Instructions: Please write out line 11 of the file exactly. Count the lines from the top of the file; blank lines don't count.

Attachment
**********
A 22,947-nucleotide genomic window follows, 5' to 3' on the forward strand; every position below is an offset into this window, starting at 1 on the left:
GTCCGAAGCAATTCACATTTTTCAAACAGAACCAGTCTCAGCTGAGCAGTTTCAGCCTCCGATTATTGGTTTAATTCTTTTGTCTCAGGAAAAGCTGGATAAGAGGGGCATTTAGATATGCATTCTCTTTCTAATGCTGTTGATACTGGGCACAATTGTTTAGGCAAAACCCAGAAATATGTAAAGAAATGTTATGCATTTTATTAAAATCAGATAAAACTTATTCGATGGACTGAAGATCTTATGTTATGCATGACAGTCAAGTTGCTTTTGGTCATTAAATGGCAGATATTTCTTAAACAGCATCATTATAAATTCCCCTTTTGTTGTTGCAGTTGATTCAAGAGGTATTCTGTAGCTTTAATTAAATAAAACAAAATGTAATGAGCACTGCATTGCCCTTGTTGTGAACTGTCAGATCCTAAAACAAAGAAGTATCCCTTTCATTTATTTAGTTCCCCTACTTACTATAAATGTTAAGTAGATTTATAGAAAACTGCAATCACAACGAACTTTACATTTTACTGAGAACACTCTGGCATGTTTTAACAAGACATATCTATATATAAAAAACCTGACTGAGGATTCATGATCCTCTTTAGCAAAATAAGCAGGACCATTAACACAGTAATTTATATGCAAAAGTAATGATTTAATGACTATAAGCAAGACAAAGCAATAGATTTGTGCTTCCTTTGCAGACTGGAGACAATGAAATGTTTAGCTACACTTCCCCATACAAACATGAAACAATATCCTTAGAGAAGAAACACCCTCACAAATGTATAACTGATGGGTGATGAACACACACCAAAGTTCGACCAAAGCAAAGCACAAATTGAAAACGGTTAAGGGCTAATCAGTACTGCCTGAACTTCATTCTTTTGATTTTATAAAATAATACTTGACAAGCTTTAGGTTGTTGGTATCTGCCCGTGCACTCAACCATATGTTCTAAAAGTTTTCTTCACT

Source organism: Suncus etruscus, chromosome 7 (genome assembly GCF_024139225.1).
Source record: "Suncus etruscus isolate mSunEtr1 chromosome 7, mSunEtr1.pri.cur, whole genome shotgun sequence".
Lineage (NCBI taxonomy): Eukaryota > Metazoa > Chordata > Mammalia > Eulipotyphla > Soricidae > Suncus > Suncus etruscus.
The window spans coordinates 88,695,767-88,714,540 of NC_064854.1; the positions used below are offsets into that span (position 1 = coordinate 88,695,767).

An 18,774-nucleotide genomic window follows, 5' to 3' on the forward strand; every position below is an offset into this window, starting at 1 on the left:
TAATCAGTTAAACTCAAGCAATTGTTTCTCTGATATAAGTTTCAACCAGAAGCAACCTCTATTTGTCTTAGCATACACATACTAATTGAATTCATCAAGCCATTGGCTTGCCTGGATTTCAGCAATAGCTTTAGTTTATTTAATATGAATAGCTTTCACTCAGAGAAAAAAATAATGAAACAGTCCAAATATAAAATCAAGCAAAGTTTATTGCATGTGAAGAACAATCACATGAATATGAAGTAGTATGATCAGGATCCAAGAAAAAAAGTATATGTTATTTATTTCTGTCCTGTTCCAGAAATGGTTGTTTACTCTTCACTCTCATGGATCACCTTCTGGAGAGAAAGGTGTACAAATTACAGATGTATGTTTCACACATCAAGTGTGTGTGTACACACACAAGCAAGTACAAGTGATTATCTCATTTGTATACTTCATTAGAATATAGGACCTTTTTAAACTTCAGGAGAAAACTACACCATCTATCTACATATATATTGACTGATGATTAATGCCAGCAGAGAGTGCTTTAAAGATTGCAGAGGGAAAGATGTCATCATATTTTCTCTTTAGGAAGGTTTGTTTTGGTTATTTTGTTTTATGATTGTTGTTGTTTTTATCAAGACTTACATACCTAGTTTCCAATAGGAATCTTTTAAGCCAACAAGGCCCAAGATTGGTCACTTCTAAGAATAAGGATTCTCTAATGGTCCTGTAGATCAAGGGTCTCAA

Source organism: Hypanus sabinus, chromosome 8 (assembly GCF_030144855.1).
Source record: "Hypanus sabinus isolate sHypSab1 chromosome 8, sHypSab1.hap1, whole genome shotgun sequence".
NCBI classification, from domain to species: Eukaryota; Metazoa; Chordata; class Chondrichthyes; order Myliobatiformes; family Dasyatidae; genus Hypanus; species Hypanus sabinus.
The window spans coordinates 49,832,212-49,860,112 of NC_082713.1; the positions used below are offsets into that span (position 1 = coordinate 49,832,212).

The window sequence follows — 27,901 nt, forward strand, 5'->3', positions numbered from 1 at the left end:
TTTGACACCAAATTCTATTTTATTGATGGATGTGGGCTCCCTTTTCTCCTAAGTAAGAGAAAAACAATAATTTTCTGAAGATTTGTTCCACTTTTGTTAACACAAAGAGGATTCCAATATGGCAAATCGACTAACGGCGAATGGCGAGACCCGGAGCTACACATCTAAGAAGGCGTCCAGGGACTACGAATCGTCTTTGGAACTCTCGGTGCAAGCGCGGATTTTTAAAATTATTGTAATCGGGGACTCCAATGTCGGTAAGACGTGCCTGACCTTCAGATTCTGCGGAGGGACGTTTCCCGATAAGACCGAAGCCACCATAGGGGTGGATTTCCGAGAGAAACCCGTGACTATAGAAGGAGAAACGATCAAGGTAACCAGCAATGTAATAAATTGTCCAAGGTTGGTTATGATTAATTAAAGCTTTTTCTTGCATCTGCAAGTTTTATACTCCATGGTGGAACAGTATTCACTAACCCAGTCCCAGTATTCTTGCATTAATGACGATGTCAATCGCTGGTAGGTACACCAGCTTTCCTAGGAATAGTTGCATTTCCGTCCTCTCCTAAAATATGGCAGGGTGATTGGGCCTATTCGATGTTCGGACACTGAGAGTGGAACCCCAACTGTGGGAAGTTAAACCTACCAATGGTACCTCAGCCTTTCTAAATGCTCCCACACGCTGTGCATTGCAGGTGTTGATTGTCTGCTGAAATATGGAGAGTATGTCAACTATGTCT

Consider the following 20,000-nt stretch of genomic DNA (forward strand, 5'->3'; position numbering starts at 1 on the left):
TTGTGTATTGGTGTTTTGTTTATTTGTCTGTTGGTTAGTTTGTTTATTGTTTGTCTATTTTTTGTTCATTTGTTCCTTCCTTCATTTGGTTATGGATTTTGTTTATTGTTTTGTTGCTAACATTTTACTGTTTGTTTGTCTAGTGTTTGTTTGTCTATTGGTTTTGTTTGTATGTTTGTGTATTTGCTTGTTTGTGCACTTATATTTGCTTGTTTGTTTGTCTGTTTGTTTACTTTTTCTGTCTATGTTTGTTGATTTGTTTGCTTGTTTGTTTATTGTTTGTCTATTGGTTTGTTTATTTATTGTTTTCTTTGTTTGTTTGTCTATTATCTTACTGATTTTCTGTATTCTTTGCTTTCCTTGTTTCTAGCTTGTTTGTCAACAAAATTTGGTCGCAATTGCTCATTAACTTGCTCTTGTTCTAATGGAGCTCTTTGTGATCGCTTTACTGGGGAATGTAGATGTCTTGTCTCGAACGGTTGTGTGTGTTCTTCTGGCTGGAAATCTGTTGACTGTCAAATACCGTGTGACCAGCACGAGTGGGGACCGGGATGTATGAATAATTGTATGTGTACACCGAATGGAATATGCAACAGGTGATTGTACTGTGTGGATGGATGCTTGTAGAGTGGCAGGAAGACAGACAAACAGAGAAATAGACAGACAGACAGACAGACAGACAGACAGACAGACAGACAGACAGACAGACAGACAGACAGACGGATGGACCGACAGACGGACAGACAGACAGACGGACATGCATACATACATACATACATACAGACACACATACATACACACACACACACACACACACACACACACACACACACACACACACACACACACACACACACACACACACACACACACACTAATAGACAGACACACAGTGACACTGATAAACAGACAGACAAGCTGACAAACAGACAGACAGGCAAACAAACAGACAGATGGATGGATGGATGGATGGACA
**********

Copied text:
NCBI classification, from domain to species: Eukaryota; Metazoa; Chordata; class Chondrichthyes; order Myliobatiformes; family Dasyatidae; genus Hypanus; species Hypanus sabinus.